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Is terroir/taste of place real?

Does the origin of a place a food product originated from in of itself provide a taste or mouth-feel to the party, excluding what taste a product would normally have from plain old trying to make good product? Like for instance, with the same procedure, same species of grass feed for the animal, and etc., would a parmesan cheese made in Canada taste different from parmesan cheese made in Italy? Also, can one be a legitimate foodie and/or chef without traveling to Spain to have authentic Spain mushrooms? :p

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  1. YES, terroir is real.

    Yes, cheese made in Canada will taste different than cheese made in Italy (yes, it does, actually).

    Of course you can be a legitimate foodie and/or chef without traveling to Spain...but you just have to keep in the back of your mind that the recipe will not taste exactly like the version prepared in Spain until you've had it in the region where those mushrooms are harvested.

    (because we've all managed to argue until we agree that 'authentic' doesn't really mean anything)

    1. Terroir is absolutely real, but it is more marked with some things than others. It has a HUGE impact on wine. Many many years ago I was cooking at my mother's house (not an easy thing to do), and needed a Riesling wine. My mother said she'd run to the liquor store and brought back a "Spanish Riesling." That vineyard had soil so chalky it made the wine taste like dirt. Terrible stuff and spoiled the sauce and I quit trying to cook at my mother's house! As a kid, I once fed a hungry neighbor's cow a box of tomatoes. The cow was staked on our acreage and had eaten all its chain would allow, so another kid and I picked tomatoes and took them to the cow. The next day the cow's owner was screaming at my grandfather because I had turned her cow's milk into tomato soup! And she brought a bucket of it to prove it. Yup. The milk even tasted tomatoey, so things like cheeses are heavily impacted by terroir and all it implies. There is an almond tree (and maybe a grove) on the side of Mount Pelion in Thessaly, Greece that produces almonds that taste like none other in the entire world. But not all plant foods are impacted on as heavily by where they grow as others. However, go hydroponic and you'll get global uniformity!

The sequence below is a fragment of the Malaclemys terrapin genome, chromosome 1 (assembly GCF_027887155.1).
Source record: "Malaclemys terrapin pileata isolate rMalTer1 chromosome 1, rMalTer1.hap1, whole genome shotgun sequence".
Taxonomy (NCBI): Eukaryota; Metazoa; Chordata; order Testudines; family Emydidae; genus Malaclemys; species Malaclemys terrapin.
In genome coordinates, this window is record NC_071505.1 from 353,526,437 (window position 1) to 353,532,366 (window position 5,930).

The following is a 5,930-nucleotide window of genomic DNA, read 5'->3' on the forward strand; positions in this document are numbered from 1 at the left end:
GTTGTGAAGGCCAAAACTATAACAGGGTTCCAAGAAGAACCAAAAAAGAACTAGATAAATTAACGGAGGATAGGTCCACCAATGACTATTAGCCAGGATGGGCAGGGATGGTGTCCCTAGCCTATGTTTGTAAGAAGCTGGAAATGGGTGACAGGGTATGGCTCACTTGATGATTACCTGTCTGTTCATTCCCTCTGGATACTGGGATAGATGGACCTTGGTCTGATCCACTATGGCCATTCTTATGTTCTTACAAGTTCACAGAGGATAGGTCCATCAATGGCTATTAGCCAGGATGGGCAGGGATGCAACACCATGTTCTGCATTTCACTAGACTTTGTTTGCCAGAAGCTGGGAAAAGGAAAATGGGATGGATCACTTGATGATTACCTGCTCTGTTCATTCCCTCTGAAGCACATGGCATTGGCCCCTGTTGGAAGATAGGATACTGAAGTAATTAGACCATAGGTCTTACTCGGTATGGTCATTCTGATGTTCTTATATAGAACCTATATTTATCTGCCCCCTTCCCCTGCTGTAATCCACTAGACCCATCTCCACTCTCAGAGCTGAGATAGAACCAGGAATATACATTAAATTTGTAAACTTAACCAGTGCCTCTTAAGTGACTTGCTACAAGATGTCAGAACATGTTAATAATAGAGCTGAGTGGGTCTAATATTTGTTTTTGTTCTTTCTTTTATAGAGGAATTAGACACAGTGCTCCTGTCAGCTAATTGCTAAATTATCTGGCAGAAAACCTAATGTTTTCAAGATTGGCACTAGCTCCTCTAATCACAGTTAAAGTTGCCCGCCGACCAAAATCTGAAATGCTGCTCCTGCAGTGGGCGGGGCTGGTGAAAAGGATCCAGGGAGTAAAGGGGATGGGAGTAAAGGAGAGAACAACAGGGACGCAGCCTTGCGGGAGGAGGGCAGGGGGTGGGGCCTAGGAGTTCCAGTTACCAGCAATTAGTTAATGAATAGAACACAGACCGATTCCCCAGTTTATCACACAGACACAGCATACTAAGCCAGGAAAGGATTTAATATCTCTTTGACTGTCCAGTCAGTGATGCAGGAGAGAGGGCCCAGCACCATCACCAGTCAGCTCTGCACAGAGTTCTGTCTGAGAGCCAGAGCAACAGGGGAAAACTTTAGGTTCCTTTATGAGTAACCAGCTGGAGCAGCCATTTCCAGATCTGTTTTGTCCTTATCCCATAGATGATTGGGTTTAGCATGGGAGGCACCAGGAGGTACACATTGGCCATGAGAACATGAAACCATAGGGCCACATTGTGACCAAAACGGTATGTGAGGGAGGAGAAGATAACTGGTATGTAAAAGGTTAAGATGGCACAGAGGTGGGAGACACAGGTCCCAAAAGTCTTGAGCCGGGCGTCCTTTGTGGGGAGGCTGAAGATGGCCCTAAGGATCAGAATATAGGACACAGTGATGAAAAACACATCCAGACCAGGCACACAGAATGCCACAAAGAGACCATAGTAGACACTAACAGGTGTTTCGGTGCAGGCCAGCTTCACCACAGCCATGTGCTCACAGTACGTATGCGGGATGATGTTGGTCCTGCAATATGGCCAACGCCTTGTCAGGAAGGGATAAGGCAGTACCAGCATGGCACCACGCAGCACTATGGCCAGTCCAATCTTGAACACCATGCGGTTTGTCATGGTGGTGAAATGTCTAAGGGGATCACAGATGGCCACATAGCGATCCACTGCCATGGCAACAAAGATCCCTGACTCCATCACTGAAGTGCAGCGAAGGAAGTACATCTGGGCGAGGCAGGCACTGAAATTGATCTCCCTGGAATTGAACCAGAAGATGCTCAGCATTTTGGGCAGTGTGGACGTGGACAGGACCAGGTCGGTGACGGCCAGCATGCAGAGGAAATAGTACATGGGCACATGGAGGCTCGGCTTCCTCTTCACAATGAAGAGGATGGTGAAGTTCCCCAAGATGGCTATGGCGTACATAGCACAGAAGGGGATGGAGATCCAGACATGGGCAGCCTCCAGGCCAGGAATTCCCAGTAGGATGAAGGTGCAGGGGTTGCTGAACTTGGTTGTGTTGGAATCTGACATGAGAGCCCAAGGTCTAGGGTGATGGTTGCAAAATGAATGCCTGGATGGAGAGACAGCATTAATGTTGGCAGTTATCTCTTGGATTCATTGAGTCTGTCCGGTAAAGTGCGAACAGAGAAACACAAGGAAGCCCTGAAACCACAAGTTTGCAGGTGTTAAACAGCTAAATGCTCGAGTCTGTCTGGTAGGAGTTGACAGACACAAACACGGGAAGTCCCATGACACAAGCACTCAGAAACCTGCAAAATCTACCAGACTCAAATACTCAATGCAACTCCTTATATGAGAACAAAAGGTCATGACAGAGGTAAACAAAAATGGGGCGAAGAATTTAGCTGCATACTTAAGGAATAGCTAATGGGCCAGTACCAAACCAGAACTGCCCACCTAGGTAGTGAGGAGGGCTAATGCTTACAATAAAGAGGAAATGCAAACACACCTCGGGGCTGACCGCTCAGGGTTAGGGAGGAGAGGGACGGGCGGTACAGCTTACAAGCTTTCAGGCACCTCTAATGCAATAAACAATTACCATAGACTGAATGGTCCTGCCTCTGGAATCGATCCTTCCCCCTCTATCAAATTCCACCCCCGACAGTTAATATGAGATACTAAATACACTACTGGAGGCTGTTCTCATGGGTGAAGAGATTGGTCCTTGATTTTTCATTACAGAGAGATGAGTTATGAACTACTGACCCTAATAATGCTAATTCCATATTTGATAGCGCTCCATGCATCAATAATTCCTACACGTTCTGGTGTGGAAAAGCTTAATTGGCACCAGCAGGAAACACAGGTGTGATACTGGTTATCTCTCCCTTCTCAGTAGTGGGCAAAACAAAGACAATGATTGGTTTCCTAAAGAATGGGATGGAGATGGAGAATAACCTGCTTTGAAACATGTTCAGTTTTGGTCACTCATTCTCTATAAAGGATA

As for your Spanish mushroom question, if you have the wherewithall, you can always have Spain flown to you! '-)

      1. There is, IMO, an element of terroir that can be tasted on occasions. A Cheddar made in south west England will probably taste more Cheddar-like than one manufactured elsewhere.

        That said, for the French (and those elsewhere who accept the concept of terroir), it's more than just taste - it's about being in tune with your region's produce, so, in that very important respect, terroir is a cultural thing. And, in that, it's very real.

        1. Coffee from Ethiopia carries a blue fruit wine-like taste that I don't notice in other coffees. I think it due to terroir.

          3 Replies
            1. re: Chinon00

              Not that you shouldn't like blueberry, but it doesn't really pertain to terroir.

              The blueberry in some Ethiopian coffees (Harrar) is due to the processing. This region uses "dry" (aka natural) processing, drying the beans still in the fruit and the blueberry taste is due to fermentation. This type processing is often done in areas with very little fresh water supply. They use dry processing in Yemen as well. It's difficult to get consistent quality. Most coffee professionals consider the ferment a defect, however, Harrars are a good introductory coffee to teach consumers that not all coffee tastes the same.

              You can read more about that here: http://www.coffeereview.com/reference...

              Beans from other regions in Ethiopia (notably Yirgacheffe) are wet processed (as are beans from most of the rest of the coffee-growing world). These coffees more often have bergamot and floral notes instead of big fruit. You may find some dry processed coffees from Sidamo, but they are done that way intentionally and the QC is different, so something like a Sidamo "Ardi" will have some blueberry, but also more consistency cup-to-cup.

              Keep in mind that you'll get better coffee the higher up the mountain you go. This isn't necessarily related to terroir but rather the heat/cool the cherries receive. But there are distinct differences country to country and region to region, sometimes mountain to mountain (or even which side of the mountain).

              Some of this is due to the varietal (bourbon, SL-28, caturra, etc.) In really broad general terms (really really broad) a typical Kenya AA will often exhibit black currants and a tomato-ey acidity while Burundis might be plummy and tamarind and Rwandans stone fruit and tangerine. Many Mexicans have strong chocolate notes. Many Central and South Americans are citrusy.

              A lot of coffee tasters can tell the origin on one taste (not me unfortunately). So yeah, there are a range of influences on what a coffee tastes like, both naturally occurring and man-made. Terroir is one of these variables.

              I didn't mention Sumatrans because Sumatra generally processes in a hybrid way unique to them that creates their 'earthy' quality. That's a story for another time.

              If you've read this far you probably wish you had that time back :-)